Thrift Store Scores

It’s been awhile since I found any great books for myself at the thrift store. Lately I’ve found lots of great books for the school library, but not so much for my personal library. Today I found not one but 4 great treasures!

I love Because of Winn Dixie more than I can say. I recommend it to both boys and girls in 3rd and 4th grade all the time. I haven’t ever owned my own copy so I was excited to grab this beautiful hard bound copy with a pristine dust jacket for 75¢!

Synopsis: One summer’s day, ten-year-old India Opal Buloni goes down to the local supermarket for some groceries – and comes home with a dog. But Winn-Dixie is no ordinary dog. It’s because of Winn-Dixie that Opal begins to make friends. And it’s because of Winn-Dixie that she finally dares to ask her father about her mother, who left when Opal was three. In fact, as Opal admits, just about everything that happens that summer is because of Winn-Dixie.

The Kitchen Boy is a fabulous Young Adult title by Robert Alexander. I found a perfect paperback copy at Goodwill and I hope someday my daughter will want to read it. Amazon.com says this is soon going to be made into a movie!!

Synopsis: Drawing from decades of work, travel, and research in Russia, Robert Alexander re-creates the tragic, perennially fascinating story of the final days of Nicholas and Alexandra Romanov as seen through the eyes of their young kitchen boy, Leonka. Now an ancient Russian immigrant, Leonka claims to be the last living witness to the Romanovs’ brutal murders and sets down the dark secrets of his past with the imperial family. Does he hold the key to the many questions surrounding the family’s murder? Historically vivid and compelling, The Kitchen Boy is also a touching portrait of a loving family that was in many ways similar, yet so different, from any other.

I am nothing if not a zombie fan. I don’t watch The Walking Dead anymore (too much humans killing humans) but I do enjoy Kirkman’s writing. I read his book Rise of the Governor but never got around to this one. Again, it is a hard bound copy with a perfect dust jacket!

Synopsis: The first book explained how the Governor was created; this thrilling sequel to The New York Times bestseller further reveals his ruthless, inhuman conquest of Woodbury.

Plucker written and illustrated by Brom is creepy-cool. I haven’t read it yet but I couldn’t put it down after I flipped through it.

Synopsis: This story takes place in the shadowy land of make-believe, where Jack and his box are stuck beneath the bed with the other castaway toys. When Plucker, a malevolent spirit, is set loose upon the world of make-believe, Jack is thrust into the unlikely role of defending Thomas, the very child who abandoned him.

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Grown-Up books!

One of the drawbacks to having a friend who loves to read as much as I do is that she takes me to dangerous places like libraries and book clubs. Thanks a lot, Southern Today Gone Tomorrow.

She invited me along to her book club last week and I figured I could handle one grown up book a month (I am swamped with plenty of other projects with deadlines). Before we went back to the meeting, we stopped to say hi to some of my old coworkers at the desk and damned if I didn’t walk away with two books before even getting the book club book!

Conversation with my old coworkers turned toAbraham Lincoln, Vampire Hunter of all things. It was a great book and I enjoyed the movie.

I was shocked when the librarian told me there was a second book!!! Well, I had to have it. I really liked how Seth Grahame-Smith wove the fiction into the real history of Lincoln’s sad life. My library friend said the second book follows Henry, Abraham’s friend (and vampire) through major events in American history.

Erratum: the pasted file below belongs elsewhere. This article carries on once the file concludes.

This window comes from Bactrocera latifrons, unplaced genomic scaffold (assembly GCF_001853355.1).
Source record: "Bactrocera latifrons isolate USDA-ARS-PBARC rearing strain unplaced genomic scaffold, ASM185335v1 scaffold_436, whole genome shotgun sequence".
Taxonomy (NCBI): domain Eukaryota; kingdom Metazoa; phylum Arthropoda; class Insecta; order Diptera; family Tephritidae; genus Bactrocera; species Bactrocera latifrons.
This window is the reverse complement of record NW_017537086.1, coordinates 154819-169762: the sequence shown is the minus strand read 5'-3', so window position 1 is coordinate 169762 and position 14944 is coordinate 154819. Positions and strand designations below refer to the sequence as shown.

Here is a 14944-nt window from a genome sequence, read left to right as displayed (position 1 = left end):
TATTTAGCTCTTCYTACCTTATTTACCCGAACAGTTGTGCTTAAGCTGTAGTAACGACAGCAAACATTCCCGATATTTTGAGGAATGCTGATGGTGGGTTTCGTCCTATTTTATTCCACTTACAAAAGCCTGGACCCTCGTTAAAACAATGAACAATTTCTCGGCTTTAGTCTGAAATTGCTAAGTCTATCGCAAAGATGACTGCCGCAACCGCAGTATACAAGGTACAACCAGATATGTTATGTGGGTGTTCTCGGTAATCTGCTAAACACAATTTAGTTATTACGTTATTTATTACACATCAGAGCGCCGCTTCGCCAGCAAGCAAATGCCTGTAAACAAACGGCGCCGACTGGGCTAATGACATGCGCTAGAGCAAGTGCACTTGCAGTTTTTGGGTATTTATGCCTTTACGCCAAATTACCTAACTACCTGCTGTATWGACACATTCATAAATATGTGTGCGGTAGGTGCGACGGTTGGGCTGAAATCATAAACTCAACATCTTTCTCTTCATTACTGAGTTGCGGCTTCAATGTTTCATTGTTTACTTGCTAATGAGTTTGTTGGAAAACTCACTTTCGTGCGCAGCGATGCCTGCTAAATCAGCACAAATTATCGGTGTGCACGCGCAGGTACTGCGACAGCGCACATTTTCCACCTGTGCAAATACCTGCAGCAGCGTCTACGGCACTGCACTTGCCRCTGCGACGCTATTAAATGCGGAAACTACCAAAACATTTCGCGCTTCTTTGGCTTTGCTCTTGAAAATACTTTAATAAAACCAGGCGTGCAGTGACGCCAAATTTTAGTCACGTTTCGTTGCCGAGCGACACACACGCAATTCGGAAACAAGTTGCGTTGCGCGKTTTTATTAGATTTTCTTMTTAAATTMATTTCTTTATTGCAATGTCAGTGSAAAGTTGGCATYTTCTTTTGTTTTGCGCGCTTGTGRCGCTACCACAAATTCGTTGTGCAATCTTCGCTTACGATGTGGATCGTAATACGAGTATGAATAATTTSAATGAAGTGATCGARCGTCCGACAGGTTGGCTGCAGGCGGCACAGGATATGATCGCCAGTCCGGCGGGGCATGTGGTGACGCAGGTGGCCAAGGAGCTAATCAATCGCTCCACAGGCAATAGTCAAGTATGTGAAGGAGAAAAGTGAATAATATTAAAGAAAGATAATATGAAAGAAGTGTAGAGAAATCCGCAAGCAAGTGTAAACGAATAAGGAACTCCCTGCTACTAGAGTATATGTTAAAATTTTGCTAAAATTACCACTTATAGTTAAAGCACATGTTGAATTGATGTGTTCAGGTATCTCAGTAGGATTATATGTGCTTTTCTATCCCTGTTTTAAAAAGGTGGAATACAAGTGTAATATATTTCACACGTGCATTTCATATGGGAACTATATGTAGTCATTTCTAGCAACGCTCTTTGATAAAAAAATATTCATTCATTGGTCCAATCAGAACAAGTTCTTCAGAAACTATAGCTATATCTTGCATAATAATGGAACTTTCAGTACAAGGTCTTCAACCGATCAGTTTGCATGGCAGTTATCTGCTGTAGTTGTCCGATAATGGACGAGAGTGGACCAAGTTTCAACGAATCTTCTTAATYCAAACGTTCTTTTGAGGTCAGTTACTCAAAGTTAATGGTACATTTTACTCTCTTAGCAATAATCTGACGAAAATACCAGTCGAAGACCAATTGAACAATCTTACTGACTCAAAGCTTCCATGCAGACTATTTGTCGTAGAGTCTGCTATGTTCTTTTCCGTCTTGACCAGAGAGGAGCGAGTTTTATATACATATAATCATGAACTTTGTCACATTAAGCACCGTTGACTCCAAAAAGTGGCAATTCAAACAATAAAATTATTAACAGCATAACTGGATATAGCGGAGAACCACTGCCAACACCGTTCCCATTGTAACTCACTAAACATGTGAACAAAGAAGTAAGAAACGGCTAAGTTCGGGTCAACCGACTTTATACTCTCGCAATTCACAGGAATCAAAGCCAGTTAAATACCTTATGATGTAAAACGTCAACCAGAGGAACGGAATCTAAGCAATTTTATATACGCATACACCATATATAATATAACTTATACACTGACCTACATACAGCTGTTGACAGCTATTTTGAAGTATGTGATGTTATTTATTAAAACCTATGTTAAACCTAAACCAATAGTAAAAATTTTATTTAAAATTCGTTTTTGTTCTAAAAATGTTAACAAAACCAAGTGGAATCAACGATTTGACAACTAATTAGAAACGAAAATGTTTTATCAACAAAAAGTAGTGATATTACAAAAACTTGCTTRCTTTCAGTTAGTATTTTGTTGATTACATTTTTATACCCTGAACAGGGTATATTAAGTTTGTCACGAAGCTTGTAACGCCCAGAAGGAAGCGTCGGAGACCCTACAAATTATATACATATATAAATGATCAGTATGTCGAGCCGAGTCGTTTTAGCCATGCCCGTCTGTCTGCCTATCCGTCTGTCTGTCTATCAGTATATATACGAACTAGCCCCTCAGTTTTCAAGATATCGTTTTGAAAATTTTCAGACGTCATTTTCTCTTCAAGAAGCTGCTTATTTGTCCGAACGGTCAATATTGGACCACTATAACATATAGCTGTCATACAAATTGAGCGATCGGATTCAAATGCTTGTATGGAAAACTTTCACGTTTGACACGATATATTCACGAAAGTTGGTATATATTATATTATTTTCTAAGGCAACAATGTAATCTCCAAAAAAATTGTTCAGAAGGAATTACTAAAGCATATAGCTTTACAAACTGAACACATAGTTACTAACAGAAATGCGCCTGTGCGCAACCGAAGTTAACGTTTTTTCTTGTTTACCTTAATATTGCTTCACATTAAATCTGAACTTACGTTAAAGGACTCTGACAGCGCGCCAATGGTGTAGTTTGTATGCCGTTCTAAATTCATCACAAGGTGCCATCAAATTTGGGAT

Again, I’m pointing out that libraries are dangerous places. In the process of grabbing The Last American Vampire I happened to see Mira Grant’s Newsflesh trilogy on the next shelf down.

Except there were 4 books!!

Now, not everyone enjoys zombies. Or even post-apocalyptic books, but this series is amazing. Grant’s characters are well conceived and the entire post-rising world she has created is well thought out and intelligently written. There are plenty of suspense, conspiracies and espionage along with the zombies–but the books are not overly gorey or hyper-focused on the weaponry. To say I was ecstatic about Feedback is putting it lightly. I’m going to have to read her Parasite series ASAP.

And finally, yes, we made it to the book club. I didn’t get to read last month’s selection, but the discussion makes me think I should.

This month we are reading The Alice Network about a female spy ring during World War 1. It’s not my typical style, but isn’t that what book clubs are for?

I have finished Feedback and plan to start The Alice Network next…along with some family related projects, crochet for commissions and friends, and preparing for two children’s literature classes this summer. Libraries are dangerous places.

Thrifting

We are enjoying a visit from friends who love to browse flea markets and thrift stores. This is the only time my husband and daughter will go to those types of stores with me. I always see a lot of things I want, but I have to pass them by. Here are some of today’s Ones That Got Away.

It seems Johnny Lion was a series by Edith Thacher Hurd.

I loved reading Dennis in the Sunday comics. I am sure I read more than a few of his comic collections too.

This was one I really wanted. The book was $8 and the dust jacket was badly torn…but I still hope to become a circus clown one day when I grow up.

My husband pointed out the Gumby book. He had to quote Eddie Murphy’s Gumby from Saturday Night Live,

I’m Gumby, dammit!

My friend and I saw a vintage Paddington Bear stuffed animal too.

I might be wrong, but I think I had this Little Golden Book.

You know I’m a sucker for Sesame Street.

I wanted every book in this booth!

I think if I had to pick, I’d get Here, Kitty. So cute!

But the star of the day want a book–I know, it’s shocking. I finally found a vintage ceramic Christmas tree!!!!!!!!!

As you wish…